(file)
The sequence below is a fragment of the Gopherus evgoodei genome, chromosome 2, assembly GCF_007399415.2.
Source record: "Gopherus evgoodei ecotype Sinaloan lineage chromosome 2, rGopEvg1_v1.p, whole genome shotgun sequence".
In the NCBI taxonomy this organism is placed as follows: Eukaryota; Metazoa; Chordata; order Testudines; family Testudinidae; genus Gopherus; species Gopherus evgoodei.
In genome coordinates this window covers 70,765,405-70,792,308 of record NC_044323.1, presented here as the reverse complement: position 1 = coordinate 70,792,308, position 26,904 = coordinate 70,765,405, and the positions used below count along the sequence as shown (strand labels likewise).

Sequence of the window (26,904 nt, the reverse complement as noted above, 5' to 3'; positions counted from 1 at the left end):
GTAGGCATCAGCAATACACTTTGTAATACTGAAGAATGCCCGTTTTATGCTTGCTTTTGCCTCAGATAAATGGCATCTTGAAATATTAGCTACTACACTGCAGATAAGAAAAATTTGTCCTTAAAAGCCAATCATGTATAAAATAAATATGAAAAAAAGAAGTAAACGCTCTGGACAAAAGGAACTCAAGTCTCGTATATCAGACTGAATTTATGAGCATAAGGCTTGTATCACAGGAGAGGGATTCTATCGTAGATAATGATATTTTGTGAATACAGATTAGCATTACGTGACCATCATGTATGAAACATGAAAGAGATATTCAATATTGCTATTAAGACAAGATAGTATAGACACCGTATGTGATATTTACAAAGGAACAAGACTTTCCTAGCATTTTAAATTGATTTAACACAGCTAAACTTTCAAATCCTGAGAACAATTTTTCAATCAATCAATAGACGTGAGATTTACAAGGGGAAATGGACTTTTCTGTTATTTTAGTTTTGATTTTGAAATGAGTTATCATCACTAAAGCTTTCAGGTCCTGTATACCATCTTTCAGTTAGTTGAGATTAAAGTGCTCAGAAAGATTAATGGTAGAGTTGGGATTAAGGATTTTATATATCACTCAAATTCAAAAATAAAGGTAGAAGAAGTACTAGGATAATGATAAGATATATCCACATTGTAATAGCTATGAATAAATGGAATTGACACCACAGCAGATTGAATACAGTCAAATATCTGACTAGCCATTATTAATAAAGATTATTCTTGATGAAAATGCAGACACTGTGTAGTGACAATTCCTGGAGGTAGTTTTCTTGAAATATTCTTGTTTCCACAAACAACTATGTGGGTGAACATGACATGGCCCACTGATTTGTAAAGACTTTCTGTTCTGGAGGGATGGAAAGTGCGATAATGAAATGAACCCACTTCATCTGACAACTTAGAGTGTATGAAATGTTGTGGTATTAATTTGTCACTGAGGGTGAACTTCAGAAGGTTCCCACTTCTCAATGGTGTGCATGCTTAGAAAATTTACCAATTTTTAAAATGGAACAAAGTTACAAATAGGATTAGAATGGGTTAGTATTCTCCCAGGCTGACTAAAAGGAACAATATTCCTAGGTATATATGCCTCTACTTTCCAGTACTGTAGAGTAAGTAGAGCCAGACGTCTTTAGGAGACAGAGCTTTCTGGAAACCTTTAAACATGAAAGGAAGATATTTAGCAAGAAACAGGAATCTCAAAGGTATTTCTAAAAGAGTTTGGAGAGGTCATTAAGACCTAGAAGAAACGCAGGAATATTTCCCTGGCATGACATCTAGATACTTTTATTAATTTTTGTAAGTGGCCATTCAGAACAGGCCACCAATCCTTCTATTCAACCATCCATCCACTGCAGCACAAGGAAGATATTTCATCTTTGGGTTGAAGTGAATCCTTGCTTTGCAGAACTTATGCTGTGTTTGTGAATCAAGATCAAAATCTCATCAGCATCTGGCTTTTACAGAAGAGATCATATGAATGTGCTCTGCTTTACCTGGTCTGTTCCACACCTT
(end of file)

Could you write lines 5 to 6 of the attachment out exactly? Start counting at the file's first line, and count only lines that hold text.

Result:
Sequence of the window (26,904 nt, the reverse complement as noted above, 5' to 3'; positions counted from 1 at the left end):
GTAGGCATCAGCAATACACTTTGTAATACTGAAGAATGCCCGTTTTATGCTTGCTTTTGCCTCAGATAAATGGCATCTTGAAATATTAGCTACTACACTGCAGATAAGAAAAATTTGTCCTTAAAAGCCAATCATGTATAAAATAAATATGAAAAAAAGAAGTAAACGCTCTGGACAAAAGGAACTCAAGTCTCGTATATCAGACTGAATTTATGAGCATAAGGCTTGTATCACAGGAGAGGGATTCTATCGTAGATAATGATATTTTGTGAATACAGATTAGCATTACGTGACCATCATGTATGAAACATGAAAGAGATATTCAATATTGCTATTAAGACAAGATAGTATAGACACCGTATGTGATATTTACAAAGGAACAAGACTTTCCTAGCATTTTAAATTGATTTAACACAGCTAAACTTTCAAATCCTGAGAACAATTTTTCAATCAATCAATAGACGTGAGATTTACAAGGGGAAATGGACTTTTCTGTTATTTTAGTTTTGATTTTGAAATGAGTTATCATCACTAAAGCTTTCAGGTCCTGTATACCATCTTTCAGTTAGTTGAGATTAAAGTGCTCAGAAAGATTAATGGTAGAGTTGGGATTAAGGATTTTATATATCACTCAAATTCAAAAATAAAGGTAGAAGAAGTACTAGGATAATGATAAGATATATCCACATTGTAATAGCTATGAATAAATGGAATTGACACCACAGCAGATTGAATACAGTCAAATATCTGACTAGCCATTATTAATAAAGATTATTCTTGATGAAAATGCAGACACTGTGTAGTGACAATTCCTGGAGGTAGTTTTCTTGAAATATTCTTGTTTCCACAAACAACTATGTGGGTGAACATGACATGGCCCACTGATTTGTAAAGACTTTCTGTTCTGGAGGGATGGAAAGTGCGATAATGAAATGAACCCACTTCATCTGACAACTTAGAGTGTATGAAATGTTGTGGTATTAATTTGTCACTGAGGGTGAACTTCAGAAGGTTCCCACTTCTCAATGGTGTGCATGCTTAGAAAATTTACCAATTTTTAAAATGGAACAAAGTTACAAATAGGATTAGAATGGGTTAGTATTCTCCCAGGCTGACTAAAAGGAACAATATTCCTAGGTATATATGCCTCTACTTTCCAGTACTGTAGAGTAAGTAGAGCCAGACGTCTTTAGGAGACAGAGCTTTCTGGAAACCTTTAAACATGAAAGGAAGATATTTAGCAAGAAACAGGAATCTCAAAGGTATTTCTAAAAGAGTTTGGAGAGGTCATTAAGACCTAGAAGAAACGCAGGAATATTTCCCTGGCATGACATCTAGATACTTTTATTAATTTTTGTAAGTGGCCATTCAGAACAGGCCACCAATCCTTCTATTCAACCATCCATCCACTGCAGCACAAGGAAGATATTTCATCTTTGGGTTGAAGTGAATCCTTGCTTTGCAGAACTTATGCTGTGTTTGTGAATCAAGATCAAAATCTCATCAGCATCTGGCTTTTACAGAAGAGATCATATGAATGTGCTCTGCTTTACCTGGTCTGTTCCACACCTT